With the introduction of new wide-bandgap materials such as gallium nitride (GaN) in transistor fabrication, significant figure-of-merit improvements translate into potential improvements in power supplies.
In this two-part series, I’ll discuss how these new wide-bandgap materials can benefit new designs.
Using newer materials that exhibit a higher bandgap than silicon-based semiconductors enables a reduction in die size while maintaining the same blocking voltage.
A smaller die results in lower parasitic capacitances and the lowering of both transistor gate charge (Qg) and output capacitance (Coss). This translates directly into faster transition speeds with less transition losses, less Coss dissipation and less driving Qg losses at a given frequency compared to classic silicon MOSFETs.
Whereas designers don’t drive silicon FETs in power applications above a few hundred kilohertz because the switching losses become prohibitively large, the lower parasitics enable GaN-based FETs to operate at frequencies up to 10 times higher while maintaining comparable switching and driving losses.
This ability to operate at higher frequencies lowers ripple voltage and current, which equates to lower conduction and magnetic-core losses, and a potential reduction in the size of inductive and capacitive components.
Advantages of high-frequency operation
With higher frequencies, the need to store energy in-between charging cycles is linearly reduced. Therefore, all passive components used for energy storage or filtering can be smaller.
Size-reduction benefits are especially evident in applications where size, weight and form factor are critical. For instance, in any application that is not stationary (such as for airborne or mobile systems), size and weight are major concerns, as more fuel is needed as weight increases.
A second advantage of shifting to higher frequencies is the reduction of the electromagnetic interference (EMI) filter: passive filters become more efficient at higher frequencies, and above 5MHz the switching noise generated imposed by standards (EN55022) relaxes by an extra 5dB. Higher frequencies are more likely to find a radiation path, however; Faraday shielding (available only on grounded systems) and careful layout become increasingly important.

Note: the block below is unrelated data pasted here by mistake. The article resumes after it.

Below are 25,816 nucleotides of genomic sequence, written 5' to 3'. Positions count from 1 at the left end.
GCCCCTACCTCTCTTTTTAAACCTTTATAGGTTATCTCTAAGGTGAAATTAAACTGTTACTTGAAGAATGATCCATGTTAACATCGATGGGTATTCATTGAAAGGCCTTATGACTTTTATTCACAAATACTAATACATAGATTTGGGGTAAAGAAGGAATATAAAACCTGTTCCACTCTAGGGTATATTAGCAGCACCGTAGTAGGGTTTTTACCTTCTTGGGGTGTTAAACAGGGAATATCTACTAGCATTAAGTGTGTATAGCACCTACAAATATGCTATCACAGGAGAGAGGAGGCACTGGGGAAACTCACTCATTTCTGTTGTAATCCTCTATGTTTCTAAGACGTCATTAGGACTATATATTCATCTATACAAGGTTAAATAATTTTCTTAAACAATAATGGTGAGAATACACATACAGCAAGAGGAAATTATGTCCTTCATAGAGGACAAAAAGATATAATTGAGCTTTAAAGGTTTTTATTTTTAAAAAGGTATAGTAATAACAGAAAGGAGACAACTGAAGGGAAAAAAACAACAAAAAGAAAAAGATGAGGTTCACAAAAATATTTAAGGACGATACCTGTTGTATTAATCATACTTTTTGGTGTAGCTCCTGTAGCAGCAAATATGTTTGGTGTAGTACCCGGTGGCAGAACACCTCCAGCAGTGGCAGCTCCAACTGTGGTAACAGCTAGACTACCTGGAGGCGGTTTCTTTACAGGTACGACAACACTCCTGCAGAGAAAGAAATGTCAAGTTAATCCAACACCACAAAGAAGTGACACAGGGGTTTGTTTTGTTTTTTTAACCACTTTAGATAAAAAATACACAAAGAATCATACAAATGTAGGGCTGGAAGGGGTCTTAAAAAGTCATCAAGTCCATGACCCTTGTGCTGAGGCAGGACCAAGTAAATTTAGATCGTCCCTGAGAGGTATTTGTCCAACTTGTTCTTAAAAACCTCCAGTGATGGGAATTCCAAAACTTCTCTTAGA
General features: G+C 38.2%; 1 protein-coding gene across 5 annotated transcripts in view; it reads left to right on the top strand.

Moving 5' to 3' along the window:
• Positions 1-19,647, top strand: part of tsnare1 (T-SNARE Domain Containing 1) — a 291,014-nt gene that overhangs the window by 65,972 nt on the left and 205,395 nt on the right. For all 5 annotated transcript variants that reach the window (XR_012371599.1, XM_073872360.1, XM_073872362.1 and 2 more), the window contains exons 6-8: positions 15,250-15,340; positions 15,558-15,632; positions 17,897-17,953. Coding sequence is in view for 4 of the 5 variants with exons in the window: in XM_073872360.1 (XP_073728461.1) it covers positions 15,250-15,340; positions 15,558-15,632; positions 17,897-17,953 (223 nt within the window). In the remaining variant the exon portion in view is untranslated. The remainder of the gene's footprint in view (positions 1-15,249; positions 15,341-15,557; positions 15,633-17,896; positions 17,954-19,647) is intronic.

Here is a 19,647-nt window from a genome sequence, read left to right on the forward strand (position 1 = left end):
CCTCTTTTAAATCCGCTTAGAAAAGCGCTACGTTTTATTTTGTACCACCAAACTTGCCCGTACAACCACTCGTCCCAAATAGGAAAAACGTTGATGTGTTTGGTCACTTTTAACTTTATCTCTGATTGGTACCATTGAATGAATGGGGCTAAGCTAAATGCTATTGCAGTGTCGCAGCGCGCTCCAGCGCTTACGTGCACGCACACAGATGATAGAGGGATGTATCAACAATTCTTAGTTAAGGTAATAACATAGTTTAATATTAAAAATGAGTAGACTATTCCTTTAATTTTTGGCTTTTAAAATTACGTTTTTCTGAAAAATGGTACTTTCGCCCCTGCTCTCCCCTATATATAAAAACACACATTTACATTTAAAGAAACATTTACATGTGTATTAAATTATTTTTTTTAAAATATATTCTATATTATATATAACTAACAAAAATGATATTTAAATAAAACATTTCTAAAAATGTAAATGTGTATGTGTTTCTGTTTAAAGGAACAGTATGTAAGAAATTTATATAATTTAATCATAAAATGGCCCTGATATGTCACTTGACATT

Reducing component size
As frequency increases, voltage and current ripple decrease, thus reducing the required capacitance.
Large aluminum capacitors, which are very effective up to the lower hundreds of kilohertz, become ineffective once switching frequencies push into the megahertz realm. You can replace aluminum capacitors with compact ceramic capacitors, which exhibit lower impedances due to both the structure and connection method to the board.
Using ceramic capacitors requires that you pay attention to their self-resonance (most standard ceramic capacitors are good up to a few megahertz) and DC voltage bias. To counter these effects, select and carefully lay out lower-impedance form factors, and select high-grade dielectric material (NP0/C0G or X7R).
Similarly, you can reduce the size of inductors and transformers when increasing frequency, but the selection of magnetic materials that can maintain good performance at multiple megahertz with high changes in magnetic flux (dΦ/dt) (due to fast changing currents) is limited.
Above 5MHz, it is possible to get rid of the solid core and adopt air-core inductors. Air-core inductors remove core losses, but the lower permittivity of air forces a larger number of turns for a given inductance value. This results in higher copper losses and a construction that might be larger in volume than a solid-core solution, with strong fields radiating out further into space. Researchers are experimenting with higher-frequency magnetic materials that might be a good solution for multi-megahertz applications.
So what are the consequences of shrinking a power supply? I’ll explore this question in the next installment of this series.
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